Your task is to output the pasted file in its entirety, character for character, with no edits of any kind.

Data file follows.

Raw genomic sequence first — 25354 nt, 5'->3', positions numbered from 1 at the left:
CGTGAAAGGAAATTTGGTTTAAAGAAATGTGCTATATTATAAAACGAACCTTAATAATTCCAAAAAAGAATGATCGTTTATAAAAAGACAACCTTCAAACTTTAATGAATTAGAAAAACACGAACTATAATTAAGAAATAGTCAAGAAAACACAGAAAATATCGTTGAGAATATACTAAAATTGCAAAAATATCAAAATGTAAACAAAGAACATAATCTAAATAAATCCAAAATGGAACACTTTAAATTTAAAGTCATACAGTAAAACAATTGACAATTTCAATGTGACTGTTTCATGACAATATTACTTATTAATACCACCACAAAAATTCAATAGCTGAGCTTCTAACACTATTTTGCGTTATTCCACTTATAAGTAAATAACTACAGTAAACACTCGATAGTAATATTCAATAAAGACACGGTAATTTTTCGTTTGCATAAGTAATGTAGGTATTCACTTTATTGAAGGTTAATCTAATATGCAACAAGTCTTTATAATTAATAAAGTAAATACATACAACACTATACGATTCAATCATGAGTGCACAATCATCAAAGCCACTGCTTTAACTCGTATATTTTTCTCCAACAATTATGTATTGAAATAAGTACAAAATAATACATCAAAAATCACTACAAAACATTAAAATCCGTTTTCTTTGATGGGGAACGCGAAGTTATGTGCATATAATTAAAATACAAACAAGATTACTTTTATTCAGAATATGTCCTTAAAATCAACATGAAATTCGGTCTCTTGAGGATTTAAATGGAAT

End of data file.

Raw genomic sequence first — 25354 nt, 5'->3', positions numbered from 1 at the left:
CGTGAAAGGAAATTTGGTTTAAAGAAATGTGCTATATTATAAAACGAACCTTAATAATTCCAAAAAAGAATGATCGTTTATAAAAAGACAACCTTCAAACTTTAATGAATTAGAAAAACACGAACTATAATTAAGAAATAGTCAAGAAAACACAGAAAATATCGTTGAGAATATACTAAAATTGCAAAAATATCAAAATGTAAACAAAGAACATAATCTAAATAAATCCAAAATGGAACACTTTAAATTTAAAGTCATACAGTAAAACAATTGACAATTTCAATGTGACTGTTTCATGACAATATTACTTATTAATACCACCACAAAAATTCAATAGCTGAGCTTCTAACACTATTTTGCGTTATTCCACTTATAAGTAAATAACTACAGTAAACACTCGATAGTAATATTCAATAAAGACACGGTAATTTTTCGTTTGCATAAGTAATGTAGGTATTCACTTTATTGAAGGTTAATCTAATATGCAACAAGTCTTTATAATTAATAAAGTAAATACATACAACACTATACGATTCAATCATGAGTGCACAATCATCAAAGCCACTGCTTTAACTCGTATATTTTTCTCCAACAATTATGTATTGAAATAAGTACAAAATAATACATCAAAAATCACTACAAAACATTAAAATCCGTTTTCTTTGATGGGGAACGCGAAGTTATGTGCATATAATTAAAATACAAACAAGATTACTTTTATTCAGAATATGTCCTTAAAATCAACATGAAATTCGGTCTCTTGAGGATTTAAATGGAAT